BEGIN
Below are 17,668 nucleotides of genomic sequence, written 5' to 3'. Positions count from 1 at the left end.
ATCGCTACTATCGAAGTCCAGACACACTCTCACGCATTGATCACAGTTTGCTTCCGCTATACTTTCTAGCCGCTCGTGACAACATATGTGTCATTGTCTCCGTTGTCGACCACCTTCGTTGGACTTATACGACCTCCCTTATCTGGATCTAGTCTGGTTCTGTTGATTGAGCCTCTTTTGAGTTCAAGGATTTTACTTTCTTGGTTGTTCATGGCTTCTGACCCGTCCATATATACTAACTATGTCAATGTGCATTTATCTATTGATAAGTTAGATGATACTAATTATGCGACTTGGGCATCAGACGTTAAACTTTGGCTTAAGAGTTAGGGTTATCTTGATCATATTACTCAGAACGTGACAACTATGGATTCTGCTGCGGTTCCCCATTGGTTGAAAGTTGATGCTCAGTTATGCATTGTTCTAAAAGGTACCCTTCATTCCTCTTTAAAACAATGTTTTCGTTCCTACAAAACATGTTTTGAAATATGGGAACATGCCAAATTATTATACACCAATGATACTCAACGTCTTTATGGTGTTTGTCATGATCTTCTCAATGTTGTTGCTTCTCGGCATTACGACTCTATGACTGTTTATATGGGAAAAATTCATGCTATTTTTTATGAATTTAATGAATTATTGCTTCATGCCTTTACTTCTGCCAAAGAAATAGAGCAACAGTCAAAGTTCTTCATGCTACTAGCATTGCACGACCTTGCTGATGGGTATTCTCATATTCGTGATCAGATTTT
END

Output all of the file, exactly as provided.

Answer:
Below are 17,668 nucleotides of genomic sequence, written 5' to 3'. Positions count from 1 at the left end.
ATCGCTACTATCGAAGTCCAGACACACTCTCACGCATTGATCACAGTTTGCTTCCGCTATACTTTCTAGCCGCTCGTGACAACATATGTGTCATTGTCTCCGTTGTCGACCACCTTCGTTGGACTTATACGACCTCCCTTATCTGGATCTAGTCTGGTTCTGTTGATTGAGCCTCTTTTGAGTTCAAGGATTTTACTTTCTTGGTTGTTCATGGCTTCTGACCCGTCCATATATACTAACTATGTCAATGTGCATTTATCTATTGATAAGTTAGATGATACTAATTATGCGACTTGGGCATCAGACGTTAAACTTTGGCTTAAGAGTTAGGGTTATCTTGATCATATTACTCAGAACGTGACAACTATGGATTCTGCTGCGGTTCCCCATTGGTTGAAAGTTGATGCTCAGTTATGCATTGTTCTAAAAGGTACCCTTCATTCCTCTTTAAAACAATGTTTTCGTTCCTACAAAACATGTTTTGAAATATGGGAACATGCCAAATTATTATACACCAATGATACTCAACGTCTTTATGGTGTTTGTCATGATCTTCTCAATGTTGTTGCTTCTCGGCATTACGACTCTATGACTGTTTATATGGGAAAAATTCATGCTATTTTTTATGAATTTAATGAATTATTGCTTCATGCCTTTACTTCTGCCAAAGAAATAGAGCAACAGTCAAAGTTCTTCATGCTACTAGCATTGCACGACCTTGCTGATGGGTATTCTCATATTCGTGATCAGATTTT